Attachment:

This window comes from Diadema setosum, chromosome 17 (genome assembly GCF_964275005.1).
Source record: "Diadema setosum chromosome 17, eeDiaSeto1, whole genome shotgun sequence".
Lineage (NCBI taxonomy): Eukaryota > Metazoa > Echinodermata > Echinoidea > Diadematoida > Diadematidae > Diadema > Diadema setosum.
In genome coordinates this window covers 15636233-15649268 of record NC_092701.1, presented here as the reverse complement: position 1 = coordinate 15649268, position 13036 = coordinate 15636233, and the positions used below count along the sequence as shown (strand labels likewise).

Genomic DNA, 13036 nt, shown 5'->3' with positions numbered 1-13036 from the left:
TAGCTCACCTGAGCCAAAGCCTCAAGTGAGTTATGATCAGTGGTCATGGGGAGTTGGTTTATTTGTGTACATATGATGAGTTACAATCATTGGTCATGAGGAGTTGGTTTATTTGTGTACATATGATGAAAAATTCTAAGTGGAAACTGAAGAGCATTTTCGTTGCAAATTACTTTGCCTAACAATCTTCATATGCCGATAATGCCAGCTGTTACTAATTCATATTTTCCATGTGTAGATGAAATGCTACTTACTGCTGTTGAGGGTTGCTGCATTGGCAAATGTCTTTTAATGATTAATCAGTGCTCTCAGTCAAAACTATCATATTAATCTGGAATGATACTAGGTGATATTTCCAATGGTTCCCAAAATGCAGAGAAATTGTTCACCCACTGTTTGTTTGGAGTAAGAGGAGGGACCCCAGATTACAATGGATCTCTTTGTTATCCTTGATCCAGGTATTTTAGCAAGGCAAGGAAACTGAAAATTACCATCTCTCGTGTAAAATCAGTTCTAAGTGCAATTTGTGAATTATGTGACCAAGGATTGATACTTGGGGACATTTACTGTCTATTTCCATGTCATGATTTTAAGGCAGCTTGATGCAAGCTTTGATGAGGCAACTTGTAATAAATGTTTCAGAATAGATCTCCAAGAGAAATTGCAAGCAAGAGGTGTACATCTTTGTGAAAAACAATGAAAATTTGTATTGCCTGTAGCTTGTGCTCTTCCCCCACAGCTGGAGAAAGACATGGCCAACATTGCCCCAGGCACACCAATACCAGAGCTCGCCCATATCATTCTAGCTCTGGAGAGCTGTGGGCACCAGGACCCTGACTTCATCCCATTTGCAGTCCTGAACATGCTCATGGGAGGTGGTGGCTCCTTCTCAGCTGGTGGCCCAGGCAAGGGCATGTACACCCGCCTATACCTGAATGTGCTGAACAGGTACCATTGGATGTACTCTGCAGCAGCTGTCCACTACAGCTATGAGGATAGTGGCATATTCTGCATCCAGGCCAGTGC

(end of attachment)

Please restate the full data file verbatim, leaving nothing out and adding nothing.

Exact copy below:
This window comes from Diadema setosum, chromosome 17 (genome assembly GCF_964275005.1).
Source record: "Diadema setosum chromosome 17, eeDiaSeto1, whole genome shotgun sequence".
Lineage (NCBI taxonomy): Eukaryota > Metazoa > Echinodermata > Echinoidea > Diadematoida > Diadematidae > Diadema > Diadema setosum.
In genome coordinates this window covers 15636233-15649268 of record NC_092701.1, presented here as the reverse complement: position 1 = coordinate 15649268, position 13036 = coordinate 15636233, and the positions used below count along the sequence as shown (strand labels likewise).

Genomic DNA, 13036 nt, shown 5'->3' with positions numbered 1-13036 from the left:
TAGCTCACCTGAGCCAAAGCCTCAAGTGAGTTATGATCAGTGGTCATGGGGAGTTGGTTTATTTGTGTACATATGATGAGTTACAATCATTGGTCATGAGGAGTTGGTTTATTTGTGTACATATGATGAAAAATTCTAAGTGGAAACTGAAGAGCATTTTCGTTGCAAATTACTTTGCCTAACAATCTTCATATGCCGATAATGCCAGCTGTTACTAATTCATATTTTCCATGTGTAGATGAAATGCTACTTACTGCTGTTGAGGGTTGCTGCATTGGCAAATGTCTTTTAATGATTAATCAGTGCTCTCAGTCAAAACTATCATATTAATCTGGAATGATACTAGGTGATATTTCCAATGGTTCCCAAAATGCAGAGAAATTGTTCACCCACTGTTTGTTTGGAGTAAGAGGAGGGACCCCAGATTACAATGGATCTCTTTGTTATCCTTGATCCAGGTATTTTAGCAAGGCAAGGAAACTGAAAATTACCATCTCTCGTGTAAAATCAGTTCTAAGTGCAATTTGTGAATTATGTGACCAAGGATTGATACTTGGGGACATTTACTGTCTATTTCCATGTCATGATTTTAAGGCAGCTTGATGCAAGCTTTGATGAGGCAACTTGTAATAAATGTTTCAGAATAGATCTCCAAGAGAAATTGCAAGCAAGAGGTGTACATCTTTGTGAAAAACAATGAAAATTTGTATTGCCTGTAGCTTGTGCTCTTCCCCCACAGCTGGAGAAAGACATGGCCAACATTGCCCCAGGCACACCAATACCAGAGCTCGCCCATATCATTCTAGCTCTGGAGAGCTGTGGGCACCAGGACCCTGACTTCATCCCATTTGCAGTCCTGAACATGCTCATGGGAGGTGGTGGCTCCTTCTCAGCTGGTGGCCCAGGCAAGGGCATGTACACCCGCCTATACCTGAATGTGCTGAACAGGTACCATTGGATGTACTCTGCAGCAGCTGTCCACTACAGCTATGAGGATAGTGGCATATTCTGCATCCAGGCCAGTGC